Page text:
Questionnaire Pulse rate, rhythm, and duration
Pulse depth and depth-spread
Reset any previously set controls to Ø (normal). Hint: if you have changed several, you can reset them all to Ø by selecting normal from the Traditional control (normal is the 2nd item in that list).
Try the various settings of the Depth and Depth-spread controls, and observe how these affect the pulse quality. Note especially the differences among the three time-profile waveforms.
Note: regarding Depth vs. Depth-spread, the 'hollow' quality should logically be considered the opposite of 'compressed' and should appear in the Depth-spread control. However, to make the display controls consistent, we had to place the 'hollow' options inside the Depth control.
For Test option, see traditional pulse types: sinking, floating.
For Test option, see traditional multi-parameter pulse types that specify depth-spread: leek-stalk, drumskin.
Questionnaire Pulse depth and depth-spread
Pulse strength and elasticity
Try the various settings of the Strength and Elasticity controls, and observe how these affect the pulse quality. Read the tooltips for each of these parameters.
Note: regarding Elasticity, it was challenging to design a video icon that would represent tautness/rigidity in the pulse. What we came up with is an icon that seems to "fight back" by strongly pushing into the palpating finger. Looseness, its opposite, is represent by a video icon that is easily pushed around by the palpating finger, as a water-balloon might feel.
Elasticity is closely related to the diastolic pressure of the pulse, its lowest value during each pulse cycle. Consider an automobile tire that is low on pressure; when kicking such a tire, it will feel spongy and soft, whereas a properly inflated tire will have a tighter quality. Arteries behave similarly. The perceived strength of a pulse is closely related to the difference between the systolic (maximum) and the diastolic (minimum) pressure, which is represented by the amplitude of the time-profile waveform.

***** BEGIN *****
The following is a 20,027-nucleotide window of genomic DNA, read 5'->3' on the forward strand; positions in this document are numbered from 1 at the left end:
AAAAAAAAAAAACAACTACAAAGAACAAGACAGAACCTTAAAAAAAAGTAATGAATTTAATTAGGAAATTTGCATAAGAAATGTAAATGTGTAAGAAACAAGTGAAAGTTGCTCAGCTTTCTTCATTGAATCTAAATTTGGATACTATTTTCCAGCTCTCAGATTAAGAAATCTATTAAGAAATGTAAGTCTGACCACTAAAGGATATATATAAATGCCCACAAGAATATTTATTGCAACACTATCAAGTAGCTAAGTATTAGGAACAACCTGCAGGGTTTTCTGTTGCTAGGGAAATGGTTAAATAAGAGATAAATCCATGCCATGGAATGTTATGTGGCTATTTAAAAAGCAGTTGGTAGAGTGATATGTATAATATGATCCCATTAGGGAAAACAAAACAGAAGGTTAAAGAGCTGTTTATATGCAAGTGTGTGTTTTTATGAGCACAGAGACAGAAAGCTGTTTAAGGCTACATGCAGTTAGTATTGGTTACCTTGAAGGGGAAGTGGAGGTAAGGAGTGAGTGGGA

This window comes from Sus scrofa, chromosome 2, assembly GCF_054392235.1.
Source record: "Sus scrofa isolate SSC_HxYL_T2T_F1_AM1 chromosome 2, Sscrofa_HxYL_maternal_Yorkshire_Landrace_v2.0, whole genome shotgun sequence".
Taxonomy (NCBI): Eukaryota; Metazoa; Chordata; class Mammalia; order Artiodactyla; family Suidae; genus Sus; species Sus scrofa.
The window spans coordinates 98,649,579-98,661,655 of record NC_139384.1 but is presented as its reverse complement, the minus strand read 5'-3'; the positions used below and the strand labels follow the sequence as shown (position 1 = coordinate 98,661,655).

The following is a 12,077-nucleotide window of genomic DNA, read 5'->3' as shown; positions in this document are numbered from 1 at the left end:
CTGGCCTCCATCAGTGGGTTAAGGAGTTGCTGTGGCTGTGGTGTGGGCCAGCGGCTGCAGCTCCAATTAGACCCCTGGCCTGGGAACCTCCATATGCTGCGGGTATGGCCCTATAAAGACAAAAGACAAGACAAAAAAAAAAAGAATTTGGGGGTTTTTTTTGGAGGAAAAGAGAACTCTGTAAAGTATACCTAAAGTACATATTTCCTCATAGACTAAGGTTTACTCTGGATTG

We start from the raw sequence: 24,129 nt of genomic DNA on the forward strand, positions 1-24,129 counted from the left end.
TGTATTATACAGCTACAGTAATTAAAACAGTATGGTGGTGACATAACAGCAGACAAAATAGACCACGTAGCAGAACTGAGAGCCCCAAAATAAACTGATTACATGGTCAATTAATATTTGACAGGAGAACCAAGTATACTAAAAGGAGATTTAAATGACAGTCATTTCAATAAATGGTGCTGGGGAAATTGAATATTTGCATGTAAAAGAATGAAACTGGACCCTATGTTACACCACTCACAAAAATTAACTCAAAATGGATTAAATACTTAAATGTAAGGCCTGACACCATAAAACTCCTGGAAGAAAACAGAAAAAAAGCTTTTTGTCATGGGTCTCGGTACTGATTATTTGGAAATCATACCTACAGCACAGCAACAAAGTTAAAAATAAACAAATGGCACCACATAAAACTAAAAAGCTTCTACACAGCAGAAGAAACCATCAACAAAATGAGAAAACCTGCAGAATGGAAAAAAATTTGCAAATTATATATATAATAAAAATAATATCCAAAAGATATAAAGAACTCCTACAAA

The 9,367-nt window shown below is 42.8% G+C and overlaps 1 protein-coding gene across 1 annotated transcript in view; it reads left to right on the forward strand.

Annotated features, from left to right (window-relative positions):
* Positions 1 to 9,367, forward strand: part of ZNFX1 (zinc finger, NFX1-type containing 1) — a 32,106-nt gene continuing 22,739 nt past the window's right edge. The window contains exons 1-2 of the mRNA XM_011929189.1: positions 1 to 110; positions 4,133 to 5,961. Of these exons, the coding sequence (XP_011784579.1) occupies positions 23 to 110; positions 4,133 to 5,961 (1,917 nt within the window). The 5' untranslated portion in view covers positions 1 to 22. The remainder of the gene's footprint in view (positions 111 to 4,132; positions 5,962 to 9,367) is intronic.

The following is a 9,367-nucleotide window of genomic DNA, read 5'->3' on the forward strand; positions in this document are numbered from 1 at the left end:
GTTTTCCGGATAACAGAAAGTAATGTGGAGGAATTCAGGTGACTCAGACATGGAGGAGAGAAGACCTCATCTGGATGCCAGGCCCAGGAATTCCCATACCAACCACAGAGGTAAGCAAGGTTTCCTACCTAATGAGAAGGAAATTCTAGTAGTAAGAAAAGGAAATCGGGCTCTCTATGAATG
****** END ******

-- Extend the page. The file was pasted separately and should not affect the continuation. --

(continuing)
For Test option, see traditional pulse types: faint, weakened, strong.
For Test option, see traditional multi-parameter pulse types that specify elasticity: dispersed, bowstring, confined, tight, drumskin.
Questionnaire Pulse strength and elasticity
Pulse width and edge
Try the various settings of the Width and Edge controls, and observe how these affect the pulse quality. Read the tooltips for each of these parameters.
If a pulse edge is fuzzy, the left and right edges will taper off gradually it is difficult to judge the exact boundary, and such a pulse will feel somewhat like a cotton ball at its edges. In contrast, a distinct-edged pulse has a very clear, sharp boundary and its left/right edges taper off abruptly.
For Test option, see traditional multi-parameter pulse types that specify width: soggy, infirm, small, leek-stalk, thready, slippery, mobile, bowstring, confined, large, tidal.
For Test option, see traditional multi-parameter pulse types that specify edge: soggy, infirm, small, soft, thready, languid, slippery, mobile, confined, bowstring, tight, drumskin, knotted.
Questionnaire Pulse width and edge
Try the various settings of the Smoothness, Noisiness, and Abruptness controls, and observe how these affect the pulse time-profile quality. Read the tooltips for each of these parameters.
For Test option, see traditional multi-parameter pulse types that specify smoothness: languid, slippery, mobile, knotted.
For Test option, see traditional multi-parameter pulse types that specify noisiness: choppy.
For Test option, see traditional multi-parameter pulse types that specify abruptness: tidal.
Questionnaire Pulse profile
Summary of what you learned in this tutorial
The pulse palpation methods of traditional Chinese medicine are reputed to take many years of study. Confusing terminology and a lack of systematic procedures has made it unnecessarily difficult. The pulse palpation method you have been introduced to here is not only much more accurate, it is also easier and much quicker to learn. To obtain thorough and accurate descriptions of the pulses at each of 6 standard positions at left and right wrist: